Visitors' guide from years back brings past to present
Here’s a blast from 70 years in the past, complements of Rosie Wiley.
The “Visitors Guide Bradenton and Manatee County 1937-38” was self-described as “a convenient handbook for Bradenton’s winter visitors, containing information about this city, Manatee County and the beaches.” It was published by Commonwealth Press Inc. of Bradenton.
As Wiley described the publication, “It makes for quite interesting reading.”
There are descriptions of Manatee County - “The garden spot of Florida” - which includes a note on the growing of “strawberries, tomatoes, celery, peppers, eggplant, lettuce, cabbage and beans” as the chief vegetable crops. “Manatee County is second in importance in celery production in Florida,” according to the guide, and seventh in the state for tomatoes.
No mention of citrus, though.
Here’s part of the discussion of Bradenton Beach within the guide, which seems to echo the last few years of growth and development within the city.
“A few minutes ride down a paved highway will bring you to Bradenton Beach. This resort, being so near Bradenton, is easily the most popular place of its type in the county. Surely no one can imagine a more perfect location for a place of pleasure, sport and fun. If swimming, boating, fishing, all form of water sport and living in the sun appearls to you, Bradenton Beach is the place you have been seeking.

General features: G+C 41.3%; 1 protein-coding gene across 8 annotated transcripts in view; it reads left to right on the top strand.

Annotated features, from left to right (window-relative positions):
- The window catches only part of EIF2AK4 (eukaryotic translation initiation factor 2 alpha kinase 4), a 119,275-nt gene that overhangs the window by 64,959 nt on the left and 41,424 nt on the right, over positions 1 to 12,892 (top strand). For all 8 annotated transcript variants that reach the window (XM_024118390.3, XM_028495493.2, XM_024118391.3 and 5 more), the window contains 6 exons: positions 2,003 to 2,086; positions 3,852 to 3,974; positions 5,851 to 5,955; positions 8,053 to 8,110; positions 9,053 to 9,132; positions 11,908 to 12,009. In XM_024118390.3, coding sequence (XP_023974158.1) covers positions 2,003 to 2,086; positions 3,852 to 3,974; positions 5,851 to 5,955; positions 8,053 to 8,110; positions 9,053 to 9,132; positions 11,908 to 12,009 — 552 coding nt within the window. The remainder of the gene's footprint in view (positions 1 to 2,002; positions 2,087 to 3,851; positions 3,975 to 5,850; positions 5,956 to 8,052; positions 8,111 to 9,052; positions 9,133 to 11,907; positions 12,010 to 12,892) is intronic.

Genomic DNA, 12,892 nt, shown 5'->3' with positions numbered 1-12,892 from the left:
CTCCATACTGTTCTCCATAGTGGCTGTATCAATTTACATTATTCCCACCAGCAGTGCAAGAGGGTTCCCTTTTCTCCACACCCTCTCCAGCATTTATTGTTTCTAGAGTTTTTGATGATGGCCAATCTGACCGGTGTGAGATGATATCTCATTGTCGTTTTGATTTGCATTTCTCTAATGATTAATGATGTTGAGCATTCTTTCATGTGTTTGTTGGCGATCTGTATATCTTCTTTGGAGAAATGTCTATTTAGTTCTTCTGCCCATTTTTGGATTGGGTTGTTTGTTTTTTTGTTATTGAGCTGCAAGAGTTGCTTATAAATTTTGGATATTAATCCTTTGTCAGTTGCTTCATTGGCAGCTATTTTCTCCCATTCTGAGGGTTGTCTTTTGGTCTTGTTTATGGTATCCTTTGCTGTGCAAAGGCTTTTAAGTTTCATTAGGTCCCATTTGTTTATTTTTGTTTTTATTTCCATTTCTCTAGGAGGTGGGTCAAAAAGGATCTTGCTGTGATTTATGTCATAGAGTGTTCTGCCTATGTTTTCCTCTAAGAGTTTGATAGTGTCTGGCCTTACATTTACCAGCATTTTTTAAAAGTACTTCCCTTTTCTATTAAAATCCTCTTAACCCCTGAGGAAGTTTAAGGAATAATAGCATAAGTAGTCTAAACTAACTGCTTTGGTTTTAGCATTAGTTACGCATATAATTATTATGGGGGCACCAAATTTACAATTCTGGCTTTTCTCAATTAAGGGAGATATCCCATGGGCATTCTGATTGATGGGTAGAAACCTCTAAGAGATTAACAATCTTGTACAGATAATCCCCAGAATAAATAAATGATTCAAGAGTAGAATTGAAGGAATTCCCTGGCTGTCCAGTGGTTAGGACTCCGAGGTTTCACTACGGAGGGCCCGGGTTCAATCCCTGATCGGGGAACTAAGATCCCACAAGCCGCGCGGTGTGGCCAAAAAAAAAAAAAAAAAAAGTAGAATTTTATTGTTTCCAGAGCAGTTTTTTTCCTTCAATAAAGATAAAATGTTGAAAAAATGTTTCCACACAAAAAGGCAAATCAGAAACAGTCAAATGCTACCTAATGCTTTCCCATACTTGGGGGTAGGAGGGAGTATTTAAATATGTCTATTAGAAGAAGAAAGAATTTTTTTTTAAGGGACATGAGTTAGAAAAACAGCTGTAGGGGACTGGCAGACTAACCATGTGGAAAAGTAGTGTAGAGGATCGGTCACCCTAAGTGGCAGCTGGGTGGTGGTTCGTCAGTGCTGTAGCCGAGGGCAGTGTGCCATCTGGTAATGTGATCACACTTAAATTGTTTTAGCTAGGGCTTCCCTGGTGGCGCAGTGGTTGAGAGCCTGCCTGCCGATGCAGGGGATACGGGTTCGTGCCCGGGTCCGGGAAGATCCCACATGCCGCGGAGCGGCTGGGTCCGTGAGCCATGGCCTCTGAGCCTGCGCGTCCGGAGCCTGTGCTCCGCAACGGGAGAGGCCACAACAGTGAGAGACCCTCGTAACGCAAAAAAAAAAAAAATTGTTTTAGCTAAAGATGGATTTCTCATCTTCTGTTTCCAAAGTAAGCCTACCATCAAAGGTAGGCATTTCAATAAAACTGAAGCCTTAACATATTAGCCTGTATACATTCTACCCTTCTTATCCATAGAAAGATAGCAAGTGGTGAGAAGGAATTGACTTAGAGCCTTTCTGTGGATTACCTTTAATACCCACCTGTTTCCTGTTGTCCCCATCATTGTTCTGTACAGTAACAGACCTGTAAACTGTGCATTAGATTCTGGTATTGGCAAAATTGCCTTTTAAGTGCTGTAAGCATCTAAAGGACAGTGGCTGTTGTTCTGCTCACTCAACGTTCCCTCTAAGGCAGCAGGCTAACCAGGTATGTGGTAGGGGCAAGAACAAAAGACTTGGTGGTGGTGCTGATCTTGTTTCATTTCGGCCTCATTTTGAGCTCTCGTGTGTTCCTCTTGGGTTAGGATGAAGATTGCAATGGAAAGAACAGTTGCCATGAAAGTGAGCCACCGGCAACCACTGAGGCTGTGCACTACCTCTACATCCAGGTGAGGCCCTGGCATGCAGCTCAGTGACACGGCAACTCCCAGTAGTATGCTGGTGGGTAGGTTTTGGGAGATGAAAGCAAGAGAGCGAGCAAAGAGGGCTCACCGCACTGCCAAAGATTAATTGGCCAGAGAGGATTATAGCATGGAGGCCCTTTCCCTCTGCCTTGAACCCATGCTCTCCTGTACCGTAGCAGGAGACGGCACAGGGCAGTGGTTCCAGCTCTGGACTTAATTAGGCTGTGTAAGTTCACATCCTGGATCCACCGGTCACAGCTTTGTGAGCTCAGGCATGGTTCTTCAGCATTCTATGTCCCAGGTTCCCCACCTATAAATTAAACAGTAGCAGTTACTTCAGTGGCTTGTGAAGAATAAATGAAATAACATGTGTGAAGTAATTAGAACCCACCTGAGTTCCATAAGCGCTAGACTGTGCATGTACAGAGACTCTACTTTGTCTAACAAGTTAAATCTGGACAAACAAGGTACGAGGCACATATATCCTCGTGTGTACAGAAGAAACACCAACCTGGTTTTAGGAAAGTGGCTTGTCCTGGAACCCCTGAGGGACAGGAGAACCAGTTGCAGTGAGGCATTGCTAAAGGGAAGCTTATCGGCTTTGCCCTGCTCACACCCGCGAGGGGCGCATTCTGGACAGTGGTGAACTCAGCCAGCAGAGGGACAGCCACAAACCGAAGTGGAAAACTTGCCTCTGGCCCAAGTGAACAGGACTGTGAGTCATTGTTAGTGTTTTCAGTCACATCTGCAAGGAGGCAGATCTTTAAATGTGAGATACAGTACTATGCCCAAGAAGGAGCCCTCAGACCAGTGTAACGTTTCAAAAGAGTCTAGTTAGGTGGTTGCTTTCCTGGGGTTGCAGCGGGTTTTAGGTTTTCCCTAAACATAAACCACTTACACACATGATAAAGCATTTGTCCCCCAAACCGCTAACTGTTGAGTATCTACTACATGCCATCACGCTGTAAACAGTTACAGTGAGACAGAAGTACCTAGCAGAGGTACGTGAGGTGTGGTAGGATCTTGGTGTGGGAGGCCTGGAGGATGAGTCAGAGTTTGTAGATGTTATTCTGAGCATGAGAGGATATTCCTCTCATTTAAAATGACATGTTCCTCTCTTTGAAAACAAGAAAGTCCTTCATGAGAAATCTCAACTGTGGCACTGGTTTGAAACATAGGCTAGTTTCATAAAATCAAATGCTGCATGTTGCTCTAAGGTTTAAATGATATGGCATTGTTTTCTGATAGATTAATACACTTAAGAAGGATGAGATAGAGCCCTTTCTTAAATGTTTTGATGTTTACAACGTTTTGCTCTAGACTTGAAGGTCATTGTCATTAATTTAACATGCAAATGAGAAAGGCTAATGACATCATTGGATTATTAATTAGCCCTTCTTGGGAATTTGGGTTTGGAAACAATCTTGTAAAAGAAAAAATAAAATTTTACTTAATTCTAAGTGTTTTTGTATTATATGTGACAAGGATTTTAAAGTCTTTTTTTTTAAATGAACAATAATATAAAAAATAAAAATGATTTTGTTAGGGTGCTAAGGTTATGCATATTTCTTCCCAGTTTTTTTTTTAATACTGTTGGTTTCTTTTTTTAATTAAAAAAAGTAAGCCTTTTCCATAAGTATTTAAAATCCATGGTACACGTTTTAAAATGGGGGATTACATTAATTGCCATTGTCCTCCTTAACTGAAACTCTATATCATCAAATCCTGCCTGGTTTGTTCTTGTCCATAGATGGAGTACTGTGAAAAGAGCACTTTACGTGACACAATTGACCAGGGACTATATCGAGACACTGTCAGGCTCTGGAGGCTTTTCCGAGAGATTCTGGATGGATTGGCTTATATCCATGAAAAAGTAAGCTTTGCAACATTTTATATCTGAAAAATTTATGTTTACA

“Many people have realized its manifold advantages; as a result of this discovery, Bradenton Beach is one of the most progressive communities in this section of the state. As proof of this statement, more houses have been built this year than were standing there five years ago. The person that desires a clean, up-to-date place in which to rest or play will find that his requirements are more than met at Bradenton Beach.”
Jeez, doesn’t that sound familiar?
“Rental agencies are maintained there to simplify the securing of houses for those who desire them. These agencies are composed of people who are courteous, efficient and anxious to serve you. They are thoroughly acquainted with the possibilities that the beach has to offer, and are willing to give you the advantage of their knowledge and experience in selecting a house. The excellent housing facilities of Bradenton Beach must be seen to be appreciated and are at your service.”
Then there is the discussion of “tourist camps.”
“At the sunset end of the bridge leading to Bradenton Beach lie two tourist camps. Here, the nomad that carries his home with him may find a beautiful place to interrupt his journey. The bridge at whose foot the camps are is a fine place to fish. Balconies overhanging the water have been built along the bridge for the fishermen.”
Balconies? You’ve got to remember, all this flowery language is coming from a tourist guide.
“The camps are modern in every respect,” the book continues. “They have all conveniences, including running water and electric lights. Club houses for the trailer folk have been erected and are for the exclusive use of the campers for entertaining and getting together. This is a home that will be hard for one to leave.”
It is to be surmised that running water - notice no mention of running hot water? - and electric lights were quite the draw 70 years ago.
And then there is the obligatory talk of the beach.
“For those who come to Florida for the health-building rays that only a Florida sun can give, Anna Maria will be their destination. A white-sand beach, better than 100 feet wide, runs the full length of the crescent-shaped island on the Gulf side, while on the bay side a beach is available for about two miles.
“From the water’s edge, the depth of the water slightly increases until it is deep enough to afford a diving platform and bathing float. An official AAU springboard made of fir gives the diver complete protection from breaks and splinters.